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The Book…According to Gavin Francis

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‘And so I wanted to write a book that mapped the tension, the creative tension, between those extremes: island and city, isolation and connection. And along the way exploring the rich history of island literature.’

Gavin Francis is an adventurer and has written of his travels in his excellent Empire Antarctica and True North. His new book, Island Dreams explores our fascination with islands, and we caught up with him to chat about another fascination – books.

 

Island Dreams: Mapping an Obsession
By Gavin Francis
Published by Canongate

 

The book as . . . memory. What is your first memory of books and reading?

Where The Wild Things Are, with my mum – doesn’t everyone dream of being able to sail off to an island world, have dramas and high risk adventures, but be home in time for supper?

 

The book as . . . your work. Tell us about your latest book Island Dreams. Is there something in particular you’re setting out to explore?

The allure of isolated places – from Greenland to Antarctica, from the Galapagos to the Andaman Islands, has long animated my travels and my choices in life.  But so has the city and all of its possibilities for connection and cross-fertilisation of ideas.  My profession for the last twenty years has been medicine and there’s no better work for someone fascinated by what connects people in all their diversity.  But I’ve also worked as an expedition doctor in some of the most remote parts of the planet, and as a nature warden on island bird reserves in Scotland.  And so I wanted to write a book that mapped the tension, the creative tension, between those extremes: island and city, isolation and connection.  And along the way exploring the rich history of island literature.

 

The book as . . . object. What is your favourite beautiful book?

The Renaissance anatomist Andreas Vesalius’s On the Fabric of the Human Body (1543) is a phenomenal work, seven volumes of beautiful engravings that revealed the elegance and beauty of the human body, just under the skin, for the first time.

And of course the Times Atlas of the World.  In times of pandemic lockdown it’s a consolation to be able to go atlas-travelling until the real thing once again becomes possible.

 

The book as . . . inspiration. What is your favourite book that has informed how you see yourself?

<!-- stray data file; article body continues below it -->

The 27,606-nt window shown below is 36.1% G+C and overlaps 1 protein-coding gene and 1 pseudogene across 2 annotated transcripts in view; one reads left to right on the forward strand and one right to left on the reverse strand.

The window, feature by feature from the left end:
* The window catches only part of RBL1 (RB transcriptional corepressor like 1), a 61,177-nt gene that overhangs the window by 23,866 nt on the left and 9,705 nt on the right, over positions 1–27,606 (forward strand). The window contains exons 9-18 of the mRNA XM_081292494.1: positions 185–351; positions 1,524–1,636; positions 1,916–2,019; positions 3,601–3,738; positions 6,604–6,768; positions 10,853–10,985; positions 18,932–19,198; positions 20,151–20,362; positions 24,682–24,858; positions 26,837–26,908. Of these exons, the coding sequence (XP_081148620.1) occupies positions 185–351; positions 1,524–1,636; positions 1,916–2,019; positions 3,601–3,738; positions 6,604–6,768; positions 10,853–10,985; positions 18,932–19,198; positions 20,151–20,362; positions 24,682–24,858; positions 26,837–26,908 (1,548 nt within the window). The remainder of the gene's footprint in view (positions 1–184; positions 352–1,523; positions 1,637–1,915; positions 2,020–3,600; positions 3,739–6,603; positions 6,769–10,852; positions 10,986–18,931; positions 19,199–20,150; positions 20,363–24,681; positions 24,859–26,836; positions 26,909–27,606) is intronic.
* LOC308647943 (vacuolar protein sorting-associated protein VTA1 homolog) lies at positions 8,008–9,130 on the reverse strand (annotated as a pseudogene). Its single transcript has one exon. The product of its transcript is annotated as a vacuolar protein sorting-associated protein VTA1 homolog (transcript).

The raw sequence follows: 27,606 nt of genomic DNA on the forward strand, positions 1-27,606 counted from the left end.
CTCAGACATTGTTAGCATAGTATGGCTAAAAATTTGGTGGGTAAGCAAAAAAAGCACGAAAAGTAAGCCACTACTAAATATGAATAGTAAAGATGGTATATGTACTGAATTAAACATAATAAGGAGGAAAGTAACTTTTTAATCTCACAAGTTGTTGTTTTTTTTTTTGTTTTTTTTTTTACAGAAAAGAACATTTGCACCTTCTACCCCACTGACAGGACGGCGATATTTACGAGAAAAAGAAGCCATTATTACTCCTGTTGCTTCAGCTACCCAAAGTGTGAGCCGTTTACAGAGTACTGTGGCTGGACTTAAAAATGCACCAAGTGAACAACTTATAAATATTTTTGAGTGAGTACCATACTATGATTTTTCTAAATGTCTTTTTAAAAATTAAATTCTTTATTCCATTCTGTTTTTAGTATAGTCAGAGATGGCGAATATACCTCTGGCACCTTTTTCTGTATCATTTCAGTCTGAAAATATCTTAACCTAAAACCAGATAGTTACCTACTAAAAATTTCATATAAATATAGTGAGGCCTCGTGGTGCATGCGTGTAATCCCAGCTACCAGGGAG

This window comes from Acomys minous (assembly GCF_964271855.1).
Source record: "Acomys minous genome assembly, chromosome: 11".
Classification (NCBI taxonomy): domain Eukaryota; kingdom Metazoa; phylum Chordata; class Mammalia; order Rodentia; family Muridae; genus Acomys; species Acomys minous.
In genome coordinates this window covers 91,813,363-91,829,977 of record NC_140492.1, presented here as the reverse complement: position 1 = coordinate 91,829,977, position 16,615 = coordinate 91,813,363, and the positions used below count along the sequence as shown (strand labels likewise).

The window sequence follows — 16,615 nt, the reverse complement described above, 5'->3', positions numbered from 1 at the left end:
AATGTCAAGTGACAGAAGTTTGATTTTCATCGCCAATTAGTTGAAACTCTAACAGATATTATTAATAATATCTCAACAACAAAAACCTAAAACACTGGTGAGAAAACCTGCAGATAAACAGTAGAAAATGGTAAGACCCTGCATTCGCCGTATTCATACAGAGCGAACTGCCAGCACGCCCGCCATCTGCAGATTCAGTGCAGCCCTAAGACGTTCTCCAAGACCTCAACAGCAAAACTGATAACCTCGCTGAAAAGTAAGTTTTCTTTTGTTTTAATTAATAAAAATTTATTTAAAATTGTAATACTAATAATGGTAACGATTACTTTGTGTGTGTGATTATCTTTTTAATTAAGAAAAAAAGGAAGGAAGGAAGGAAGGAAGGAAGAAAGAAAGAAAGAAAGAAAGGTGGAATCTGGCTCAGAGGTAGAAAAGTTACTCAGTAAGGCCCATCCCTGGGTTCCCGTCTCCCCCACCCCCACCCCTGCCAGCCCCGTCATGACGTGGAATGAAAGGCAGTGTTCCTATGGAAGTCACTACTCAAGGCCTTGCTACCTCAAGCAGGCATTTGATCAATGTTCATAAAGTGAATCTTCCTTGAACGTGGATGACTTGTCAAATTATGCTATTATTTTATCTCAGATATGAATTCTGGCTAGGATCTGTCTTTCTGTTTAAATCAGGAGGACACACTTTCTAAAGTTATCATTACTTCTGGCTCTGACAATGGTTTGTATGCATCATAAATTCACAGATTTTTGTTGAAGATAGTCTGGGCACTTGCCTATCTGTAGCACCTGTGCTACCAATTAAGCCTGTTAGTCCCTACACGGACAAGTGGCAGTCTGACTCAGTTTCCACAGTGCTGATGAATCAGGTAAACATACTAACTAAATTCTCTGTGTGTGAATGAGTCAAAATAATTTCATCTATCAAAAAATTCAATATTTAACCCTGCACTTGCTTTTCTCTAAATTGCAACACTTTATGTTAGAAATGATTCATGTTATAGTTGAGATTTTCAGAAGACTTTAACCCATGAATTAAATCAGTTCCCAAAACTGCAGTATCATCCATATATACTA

Which aspect of the self?  Every book I’ve ever read has had that power.  Like everyone else, different books have all inspired aspects of the many roles I inhabit, whether it’s as a doctor, a writer, a traveller, a scientist, or even as a father.

 

The book as . . . a relationship. What is your favourite book that bonded you to someone else?

John Berger and Jean Mohr’s A Fortunate Man, about a country GP in 1960s Gloucestershire, has offered deepening friendships with others who also love that book, and those with whom I’ve shared it.  But I’m also grateful to it for igniting my own friendship with Berger.  I wrote to him about another of his books, Cataract, we struck up a correspondence, and he invited me to stay with him in Paris. Our conversations led to me writing the introduction to the new edition of the book (Canongate, 2015), through which I hope many other readers will come to know it.

 

The book as . . . entertainment. What is your favourite rattling good read?

Elena Ferrante!  The world she created is utterly immersive and compelling.  Also Hilary Mantel’s Cromwell books.  Ursula le Guin’s Earthsea books.  Philip Pullman’s His Dark Materials.  I could go on…

 

The book as . . . a destination. What is your favourite book set in a place unknown to you?

I love Anne Michaels’ Fugitive Pieces, a novel set between Eastern Europe, the Aegean islands and Canada.  Canada I don’t know at all, and the Aegean and Eastern Europe I have visited only briefly.  But the ‘destination’ is less important as a set of geographical coordinates than feeling at home in an author’s writing.  I have read WG Sebald’s The Rings of Saturn ‘about’ Norfolk numerous times, but know that in the future I’ll go on visiting it through his eyes, not my own.  Rebecca Solnit’s A Field Guide to Getting Lost is good on this – the writing as an exploration of an idea rather than the exploration of a place.

 

The book as . . . the future. What are you looking forward to reading next?

So many… Like all your bibliophile readers my bedside table is always stacked high.  It’s a pleasure to know that beautiful, inspirational books that I’ll come to love are being written right now and I don’t even know yet how much I’ll need them in my life!

 

Visit Gavin Francis’s website www.gavinfrancis.com

 

Island Dreams: Mapping an Obsession by Gavin Francis is published by Canongate, priced £20.00.

 

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